‘One week from today my diary will become ten years old. It’s getting to be a fat little rascal and perhaps may be the only literature of any value I’ll leave when I die. The other day it occurred to me that it might be a good idea for someone to get an advance from a publishing house and then travel around the country in search of men and women who keep diaries. The good diaries, the ones that are truthful and readable and revealing - these should be published. The ordinary lives of ordinary folks. Personal history, en masse, becomes national history.

If I remember correctly, Voltaire called footnotes in a book the sound of slippers sneaking up the back staircase - something like this. Anyway, this is the kind of history found in diaries - the slippers-under-the-bed, the Mrs. Grundy-just-told-me, the sure-crossed-up-that-guy-yesterday, the hope-that-I’ll-get-it-tomorrow, the but-you-said-you-loved-me, the wail-of-a-lonely-frail, as the song says. The marginalia of civilization.’

A fat little rascal


Michael Spicer,

‘Stood in for CP [Cecil Parkinson] at Conservative Central Office party. Main job was to introduce PM to everyone. She was tired and therefore relaxed and at her most personable. For once got on rather well with her. She actually touched my arm at one point! CP, however, still furious with her performance at Cabinet. She had complained he was taking a week’s holiday over Christmas – skiing – whereas she claimed to be working herself the whole time. Drive down to Chequers with CP for election planning meeting. PM in abrasive form. Clearly does not want a general election until 1984. Sit next to PM at lunch at her request. Why me? Answer: earlier in the day it had been decided that I should replace Ian Gow [Thatcher’s PPS] on her tours round the country when he is in his constituency. Norman Tebbit [Employment Secretary] very much around; he is a favourite. He kept on warning me that unemployment would be the clinching issue. He sat on her other side.’

The spiceless diaries


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And so made significant . . .
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Why Ever Did I Want to Write is a patchwork of themed stories about one man’s early life, embracing highs and lows but driven by a desire to make the most of being alive, to experience, to feel, and above all to understand. Reminiscent of Karl Knausgaard’s A Death in the Family and Theodore Zeldin’s An Intimate History of Humanity, this memoir, often based on diaries, sees Lyons reflecting on a repressed childhood, exploring the world through years of travelling, and searching for meaning and excitement in the arts and love affairs – an archetype of the counterculture in the 1970s and 1980s.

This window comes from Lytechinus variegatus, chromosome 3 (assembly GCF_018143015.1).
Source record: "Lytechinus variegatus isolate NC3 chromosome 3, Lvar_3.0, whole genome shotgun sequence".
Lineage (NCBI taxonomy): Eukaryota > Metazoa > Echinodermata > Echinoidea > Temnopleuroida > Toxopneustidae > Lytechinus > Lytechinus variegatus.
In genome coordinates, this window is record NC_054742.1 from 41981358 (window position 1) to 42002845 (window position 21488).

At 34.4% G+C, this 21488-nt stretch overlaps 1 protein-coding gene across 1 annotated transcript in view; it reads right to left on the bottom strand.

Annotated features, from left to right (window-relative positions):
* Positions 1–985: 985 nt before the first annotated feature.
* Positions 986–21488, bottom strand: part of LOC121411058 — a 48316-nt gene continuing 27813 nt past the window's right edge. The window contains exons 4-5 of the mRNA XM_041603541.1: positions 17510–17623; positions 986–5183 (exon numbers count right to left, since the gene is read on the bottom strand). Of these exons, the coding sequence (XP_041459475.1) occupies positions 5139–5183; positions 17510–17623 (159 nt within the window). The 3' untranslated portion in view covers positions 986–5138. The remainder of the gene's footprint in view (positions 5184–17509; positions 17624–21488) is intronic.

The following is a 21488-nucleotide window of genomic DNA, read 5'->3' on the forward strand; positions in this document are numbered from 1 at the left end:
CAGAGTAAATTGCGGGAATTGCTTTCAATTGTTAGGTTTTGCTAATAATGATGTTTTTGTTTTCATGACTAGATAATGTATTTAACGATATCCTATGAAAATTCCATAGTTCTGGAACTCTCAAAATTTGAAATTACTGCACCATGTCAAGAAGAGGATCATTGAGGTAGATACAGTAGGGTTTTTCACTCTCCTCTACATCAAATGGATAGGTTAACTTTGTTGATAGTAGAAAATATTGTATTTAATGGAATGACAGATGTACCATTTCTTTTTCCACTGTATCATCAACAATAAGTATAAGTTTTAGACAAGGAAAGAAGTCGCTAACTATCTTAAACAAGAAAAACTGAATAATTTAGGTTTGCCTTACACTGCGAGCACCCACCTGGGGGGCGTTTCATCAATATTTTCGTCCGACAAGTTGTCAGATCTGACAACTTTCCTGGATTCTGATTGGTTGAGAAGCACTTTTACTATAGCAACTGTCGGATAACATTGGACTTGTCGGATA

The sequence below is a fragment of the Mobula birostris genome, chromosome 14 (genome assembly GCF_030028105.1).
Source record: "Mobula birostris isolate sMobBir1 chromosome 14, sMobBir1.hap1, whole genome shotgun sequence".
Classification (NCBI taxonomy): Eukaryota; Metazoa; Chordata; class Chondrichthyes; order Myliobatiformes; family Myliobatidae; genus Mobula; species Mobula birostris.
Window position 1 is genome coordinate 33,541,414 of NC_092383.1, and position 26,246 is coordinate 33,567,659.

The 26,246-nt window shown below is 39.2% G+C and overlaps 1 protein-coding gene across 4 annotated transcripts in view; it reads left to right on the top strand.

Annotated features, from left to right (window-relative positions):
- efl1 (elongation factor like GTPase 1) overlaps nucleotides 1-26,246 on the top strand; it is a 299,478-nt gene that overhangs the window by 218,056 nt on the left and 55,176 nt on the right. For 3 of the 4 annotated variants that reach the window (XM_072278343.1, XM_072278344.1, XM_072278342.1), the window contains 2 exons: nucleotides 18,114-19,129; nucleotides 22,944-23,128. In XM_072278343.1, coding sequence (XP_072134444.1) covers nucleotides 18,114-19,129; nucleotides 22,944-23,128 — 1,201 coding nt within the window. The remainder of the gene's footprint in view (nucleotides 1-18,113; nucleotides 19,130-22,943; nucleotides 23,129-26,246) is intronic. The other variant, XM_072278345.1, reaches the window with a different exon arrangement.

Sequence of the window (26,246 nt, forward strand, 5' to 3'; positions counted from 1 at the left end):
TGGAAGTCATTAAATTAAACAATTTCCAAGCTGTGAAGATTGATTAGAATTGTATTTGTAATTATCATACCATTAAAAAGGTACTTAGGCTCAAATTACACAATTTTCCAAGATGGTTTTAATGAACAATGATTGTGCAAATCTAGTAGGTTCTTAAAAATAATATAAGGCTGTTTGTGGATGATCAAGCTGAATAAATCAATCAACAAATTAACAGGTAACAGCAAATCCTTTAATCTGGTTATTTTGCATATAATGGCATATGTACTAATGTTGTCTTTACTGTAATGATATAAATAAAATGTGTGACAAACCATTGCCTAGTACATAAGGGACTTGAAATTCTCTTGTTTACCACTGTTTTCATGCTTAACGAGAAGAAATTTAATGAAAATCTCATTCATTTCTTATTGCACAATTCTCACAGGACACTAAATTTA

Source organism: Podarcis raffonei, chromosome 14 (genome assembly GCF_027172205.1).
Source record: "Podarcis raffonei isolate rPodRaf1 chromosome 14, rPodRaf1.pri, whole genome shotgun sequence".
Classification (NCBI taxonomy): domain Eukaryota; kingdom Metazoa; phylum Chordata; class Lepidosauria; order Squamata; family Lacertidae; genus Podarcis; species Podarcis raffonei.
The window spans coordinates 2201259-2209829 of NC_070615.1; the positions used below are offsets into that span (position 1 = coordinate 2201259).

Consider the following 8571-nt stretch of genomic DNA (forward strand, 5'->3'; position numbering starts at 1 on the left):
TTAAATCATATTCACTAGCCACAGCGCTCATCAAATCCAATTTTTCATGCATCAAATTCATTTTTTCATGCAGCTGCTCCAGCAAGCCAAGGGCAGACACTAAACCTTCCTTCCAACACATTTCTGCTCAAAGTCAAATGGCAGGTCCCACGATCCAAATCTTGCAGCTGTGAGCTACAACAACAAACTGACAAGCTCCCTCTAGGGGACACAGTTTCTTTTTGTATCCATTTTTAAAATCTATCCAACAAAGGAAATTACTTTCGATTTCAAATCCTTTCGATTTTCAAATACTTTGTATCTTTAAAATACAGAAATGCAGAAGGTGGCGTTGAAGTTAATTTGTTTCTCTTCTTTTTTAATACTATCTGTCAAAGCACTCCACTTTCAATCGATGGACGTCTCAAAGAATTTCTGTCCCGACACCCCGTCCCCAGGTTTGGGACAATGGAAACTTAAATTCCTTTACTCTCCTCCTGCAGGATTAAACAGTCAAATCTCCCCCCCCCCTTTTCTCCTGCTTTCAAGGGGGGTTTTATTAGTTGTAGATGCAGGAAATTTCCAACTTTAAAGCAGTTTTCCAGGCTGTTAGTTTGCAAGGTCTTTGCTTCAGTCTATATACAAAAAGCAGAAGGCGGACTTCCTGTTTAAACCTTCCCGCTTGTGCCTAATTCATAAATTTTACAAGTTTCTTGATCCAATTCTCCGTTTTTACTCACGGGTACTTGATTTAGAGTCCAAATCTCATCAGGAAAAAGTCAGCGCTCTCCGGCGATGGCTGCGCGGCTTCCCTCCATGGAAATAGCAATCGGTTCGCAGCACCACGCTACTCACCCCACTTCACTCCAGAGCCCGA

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And so made significant . . .
is the world’s greatest online anthology of diary extracts. It is presented in the same way as popular books like The Assassin’s Cloak and The Faber Book of Diaries, i.e. by calendar day, but contains more, and many longer, extracts than is possible in published books. Moreover, for each quoted extract there’s a link to a Diary Review article with some or all of the following: further extracts, biographical information, contexts, a portrait, and links to online sources/etexts. Furthermore, new extracts are added on a regular basis.

in diary days



Notes and Cautions
In general, these diary extracts are quoted as given in the published (book or online) source referred to in the reference articles. Each extract may be all, a large part of, or a small part of the complete entry for that day. I have tried to indicate where text has been removed from within a quote by the use of trailing dots in square bracket.

For any other use of these diary extracts other than browsing please refer to the original sources.

Any author, publisher or other copyright holder who takes the view that I am unacceptably breaching their copyright please let me know. I have tried to remain sensitive to copyright rules (using far fewer quotes, for example, when a book, by an author still alive, remains in print and popular), but it is not practical for me to seek authorisation for every quote and article, since I maintain these websites without any funding or advertis-ing. I take the view that publicity for the source books is a quid pro quo for my use of the extracts, but I am more than happy to remove the extracts if asked.

SITE DEVISED by Paul K Lyons

The Diary Junction is one of those wonderful privately maintained public resources for which the Internet is justly celebrated: a database of information about celebrated and obscure diaries[over 500] from all historical periods, with referrals to the dates the diaries cover, where the originals are held and bibliographic information on published versions.’ Laura Miller, Salon

The Diary Review, hosted by Blogger, publishes magazine-style articles on diaries and diarists, several times a week. Now over ten years old, The Diary Review is the secondary source for the extracts in this online anthology.